Several new readings on inflation last week confirmed that price pressures remain manageable, supporting a continued gradual path of rate hikes for the Federal Reserve (Fed). With the unemployment rate near multi-decade lows and the economy growing well above the median Fed longer-term consensus rate of 1.8%, markets are growing increasingly sensitive to any inflation data that may put Fed rate hikes on an accelerated path. While inflation has normalized to near the Fed’s target of 2%, there are few signs of added pricing pressures appearing. We attribute this to the Fed’s gradual approach to tightening, which is likely contributing to overall inflation remaining well contained. The risk of inflation breaking to the upside, potentially fueled by factors such as economic growth, labor scarcity, and trade policy, needs to be monitored. However, recent inflation readings provide few signs that the economy is overheating.
HEADLINE INFLATION FALLS BELOW EXPECTATIONS
The Consumer Price Index (CPI), the most well-known inflation reading, increased 2.3% year over year in September, below expectations of 2.4% [Figure 1]. The “core” reading of CPI, which excludes volatile food and energy prices, grew slower than expected at 2.2%, only somewhat below the cycle high of 2.4% recorded in July. Prices mirrored that of the core Personal Consumption Expenditures (PCE) index, the Fed’s preferred consumer inflation measure, which rose 2% year over year through September. Core PCE tends to increase at a slower pace than core CPI. Despite the downside surprise, inflation readings of near to above 2% are unlikely to deter the Fed from its current path. Because of this, the readings were reassuring to markets, helping to dampen recent volatility as fears that inflationary pressure would start pushing up both short-term and long-term rates subsided.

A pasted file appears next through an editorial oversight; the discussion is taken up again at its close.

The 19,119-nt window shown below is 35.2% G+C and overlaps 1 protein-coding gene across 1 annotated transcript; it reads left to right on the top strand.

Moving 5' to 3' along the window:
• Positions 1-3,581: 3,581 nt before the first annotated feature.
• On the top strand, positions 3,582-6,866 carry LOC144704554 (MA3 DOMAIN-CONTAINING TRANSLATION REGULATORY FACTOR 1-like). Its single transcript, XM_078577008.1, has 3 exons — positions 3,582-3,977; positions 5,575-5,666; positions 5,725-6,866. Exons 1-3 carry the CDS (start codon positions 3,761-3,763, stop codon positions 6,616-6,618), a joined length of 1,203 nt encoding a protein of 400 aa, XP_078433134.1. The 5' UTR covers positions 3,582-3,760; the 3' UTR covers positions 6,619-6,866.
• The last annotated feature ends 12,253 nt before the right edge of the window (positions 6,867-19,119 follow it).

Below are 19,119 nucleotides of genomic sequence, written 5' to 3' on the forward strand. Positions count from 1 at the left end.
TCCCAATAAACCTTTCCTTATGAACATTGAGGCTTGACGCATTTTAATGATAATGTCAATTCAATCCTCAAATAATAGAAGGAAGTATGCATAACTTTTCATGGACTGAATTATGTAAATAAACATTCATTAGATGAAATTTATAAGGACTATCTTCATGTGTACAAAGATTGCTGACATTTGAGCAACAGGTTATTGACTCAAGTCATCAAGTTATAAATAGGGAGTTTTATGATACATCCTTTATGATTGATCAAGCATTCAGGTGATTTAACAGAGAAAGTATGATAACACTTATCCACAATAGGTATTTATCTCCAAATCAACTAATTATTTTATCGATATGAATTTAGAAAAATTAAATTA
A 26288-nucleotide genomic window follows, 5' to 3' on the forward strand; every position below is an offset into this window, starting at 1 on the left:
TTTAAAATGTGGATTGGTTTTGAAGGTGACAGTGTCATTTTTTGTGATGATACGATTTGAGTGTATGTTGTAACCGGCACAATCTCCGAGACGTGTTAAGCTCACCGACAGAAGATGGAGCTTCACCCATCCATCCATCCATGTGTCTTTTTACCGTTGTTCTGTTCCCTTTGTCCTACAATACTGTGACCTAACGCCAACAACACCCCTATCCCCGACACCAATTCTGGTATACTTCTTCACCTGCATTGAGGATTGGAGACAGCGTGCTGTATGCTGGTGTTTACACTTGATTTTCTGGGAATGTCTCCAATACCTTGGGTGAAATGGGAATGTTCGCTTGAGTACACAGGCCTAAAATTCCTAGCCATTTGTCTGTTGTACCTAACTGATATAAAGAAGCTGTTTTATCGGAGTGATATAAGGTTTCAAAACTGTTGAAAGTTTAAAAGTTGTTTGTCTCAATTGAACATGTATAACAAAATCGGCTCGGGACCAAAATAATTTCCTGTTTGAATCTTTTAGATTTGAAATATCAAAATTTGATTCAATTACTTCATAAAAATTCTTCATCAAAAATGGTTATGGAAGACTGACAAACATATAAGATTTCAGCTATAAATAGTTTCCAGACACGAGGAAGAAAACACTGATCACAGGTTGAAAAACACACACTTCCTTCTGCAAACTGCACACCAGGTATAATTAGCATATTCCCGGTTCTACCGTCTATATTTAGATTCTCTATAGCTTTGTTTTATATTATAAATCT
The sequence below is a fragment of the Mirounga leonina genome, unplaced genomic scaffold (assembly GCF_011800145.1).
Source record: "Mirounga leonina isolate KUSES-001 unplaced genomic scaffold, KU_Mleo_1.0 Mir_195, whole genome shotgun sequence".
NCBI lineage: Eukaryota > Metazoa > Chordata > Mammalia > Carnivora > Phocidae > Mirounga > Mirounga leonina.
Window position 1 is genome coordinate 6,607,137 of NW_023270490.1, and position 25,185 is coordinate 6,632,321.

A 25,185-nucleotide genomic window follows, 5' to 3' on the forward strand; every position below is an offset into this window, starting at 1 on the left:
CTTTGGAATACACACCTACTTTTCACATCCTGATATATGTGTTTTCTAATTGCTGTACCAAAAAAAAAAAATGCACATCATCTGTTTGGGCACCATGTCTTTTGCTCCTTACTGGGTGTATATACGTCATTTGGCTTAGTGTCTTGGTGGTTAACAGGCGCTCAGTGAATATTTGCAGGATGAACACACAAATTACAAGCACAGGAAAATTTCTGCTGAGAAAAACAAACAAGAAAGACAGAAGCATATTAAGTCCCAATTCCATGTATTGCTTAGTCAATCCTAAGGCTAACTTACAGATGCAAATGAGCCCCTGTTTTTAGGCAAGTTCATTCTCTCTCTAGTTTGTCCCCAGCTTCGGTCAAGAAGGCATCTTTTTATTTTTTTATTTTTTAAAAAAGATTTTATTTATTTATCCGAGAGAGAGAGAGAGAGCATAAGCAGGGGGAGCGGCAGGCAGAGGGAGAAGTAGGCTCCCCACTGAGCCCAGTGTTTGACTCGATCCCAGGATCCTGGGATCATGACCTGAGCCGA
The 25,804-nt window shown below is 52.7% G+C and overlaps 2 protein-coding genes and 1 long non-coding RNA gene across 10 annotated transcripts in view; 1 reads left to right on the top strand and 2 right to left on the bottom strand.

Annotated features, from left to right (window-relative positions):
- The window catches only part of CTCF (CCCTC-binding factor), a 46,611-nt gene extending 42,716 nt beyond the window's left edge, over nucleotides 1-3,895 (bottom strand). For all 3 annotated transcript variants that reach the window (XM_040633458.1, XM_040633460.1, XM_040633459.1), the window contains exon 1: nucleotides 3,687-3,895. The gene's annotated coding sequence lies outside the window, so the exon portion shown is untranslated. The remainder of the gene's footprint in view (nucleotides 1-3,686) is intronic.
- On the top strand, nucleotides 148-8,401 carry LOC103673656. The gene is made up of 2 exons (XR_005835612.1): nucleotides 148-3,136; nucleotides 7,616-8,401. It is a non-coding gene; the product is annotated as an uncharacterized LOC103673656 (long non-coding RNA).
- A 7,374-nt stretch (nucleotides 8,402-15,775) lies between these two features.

Investors were also monitoring the Producer Price Index (PPI) this week. PPI measures prices at the wholesale level and includes unfinished goods used in the supply chain. While not as well-known as CPI, PPI is an important leading indicator for consumer prices. PPI, year over year, came in near expectations in September. With PPI ex-food and energy running a little hotter than CPI at 2.5%, and at 2.9% excluding trade, markets will continue to watch for signs of producer prices putting added pressure on consumer price levels. However, the data showed that so far, the impact has been minimal.
WAGES RISING, BUT MANAGEABLE
Wage growth has been accelerating, to the benefit of U.S. consumers [Figure 2]. However, investors have scrutinized data on wages recently to gauge the level of inflationary pressures in the economy. Wages account for about 70% of business costs, so pay growth is an important source of inflation. Average hourly earnings grew 2.8% year over year last month, in line with forecasts and down from 2.9% in August, though at the high end of the range for this economic cycle. Nevertheless, historical context is important. Wage growth remains significantly slower than the 4% growth that led to more aggressive Fed tightening in past cycles. Overall, wage growth remains in the sweet spot for the economy. Strong, steady wage growth is a positive for the economy, especially against the backdrop of an extended period of weak wage growth, as long as it does not point to the economy overheating. In line with other inflation indicators, we have certainly seen wages reflect recent economic acceleration, but in our opinion it has not reached a level that should be alarming. However, we do expect markets to continue to be sensitive to any upside surprise.